A hernia, or rupture, is a weakness or defect in the wall of the abdomen. A hernia will not heal on its own; surgery is needed to repair the defect in the abdomen wall. If not treated, a hernia can get larger and can also lead to serious health complications. Hernia surgery can be done quickly and safely.
Your physician will talk with you about getting ready for surgery. Follow all the instructions the physician gives you and be sure to:
Arrive at the hospital at your scheduled time; you’ll be asked to change into a gown. An IV will be inserted in your hand or arm to provide fluids and medicine. Shortly before the surgery, an anesthesiologist will talk with you to explain the types of anesthesia used to prevent pain during surgery. You will have one or more of the following:
Surgery treats a hernia by repairing the weakness in the abdominal wall; most hernias are treated using “tension-free” repairs. This is a surgery that uses special mesh materials to repair the weak area; the mesh covers the weak area like a patch and is made of strong flexible plastic that stays in the body. Over time, nearby tissues grow into the mesh to strengthen the repair.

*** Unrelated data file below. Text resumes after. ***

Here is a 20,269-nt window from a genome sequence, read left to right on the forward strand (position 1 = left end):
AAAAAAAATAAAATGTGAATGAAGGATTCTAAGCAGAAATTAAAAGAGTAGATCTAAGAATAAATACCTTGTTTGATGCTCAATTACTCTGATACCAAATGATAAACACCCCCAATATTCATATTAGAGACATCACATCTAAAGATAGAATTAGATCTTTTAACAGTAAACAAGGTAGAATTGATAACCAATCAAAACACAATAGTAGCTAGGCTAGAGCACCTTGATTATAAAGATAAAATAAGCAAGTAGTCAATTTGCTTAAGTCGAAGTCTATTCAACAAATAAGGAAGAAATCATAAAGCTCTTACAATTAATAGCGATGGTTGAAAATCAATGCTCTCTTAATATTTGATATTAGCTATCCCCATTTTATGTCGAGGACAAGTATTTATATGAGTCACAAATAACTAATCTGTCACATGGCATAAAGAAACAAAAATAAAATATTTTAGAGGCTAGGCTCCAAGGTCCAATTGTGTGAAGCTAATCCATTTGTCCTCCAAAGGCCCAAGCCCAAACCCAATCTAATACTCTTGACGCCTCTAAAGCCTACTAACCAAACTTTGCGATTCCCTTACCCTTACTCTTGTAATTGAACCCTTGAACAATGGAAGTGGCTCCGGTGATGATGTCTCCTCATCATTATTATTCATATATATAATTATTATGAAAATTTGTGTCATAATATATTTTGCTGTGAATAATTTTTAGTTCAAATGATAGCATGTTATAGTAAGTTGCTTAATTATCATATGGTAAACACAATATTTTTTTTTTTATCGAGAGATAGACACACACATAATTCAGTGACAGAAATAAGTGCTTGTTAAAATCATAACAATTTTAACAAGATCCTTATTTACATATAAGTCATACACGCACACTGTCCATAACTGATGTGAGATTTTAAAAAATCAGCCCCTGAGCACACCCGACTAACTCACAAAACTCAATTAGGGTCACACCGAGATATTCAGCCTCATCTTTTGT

When the procedure is over, you’ll be taken to the recovery area to rest. Your blood pressure and heart rate will be monitored; you’ll also have a bandage over the surgical site. To help reduce discomfort, you’ll be given pain medicines; you may also be given breathing exercises to keep your lungs clear. Later you’ll be asked to get up and walk; this helps prevent blood clots in the legs. You can go home with your physician says you’re ready.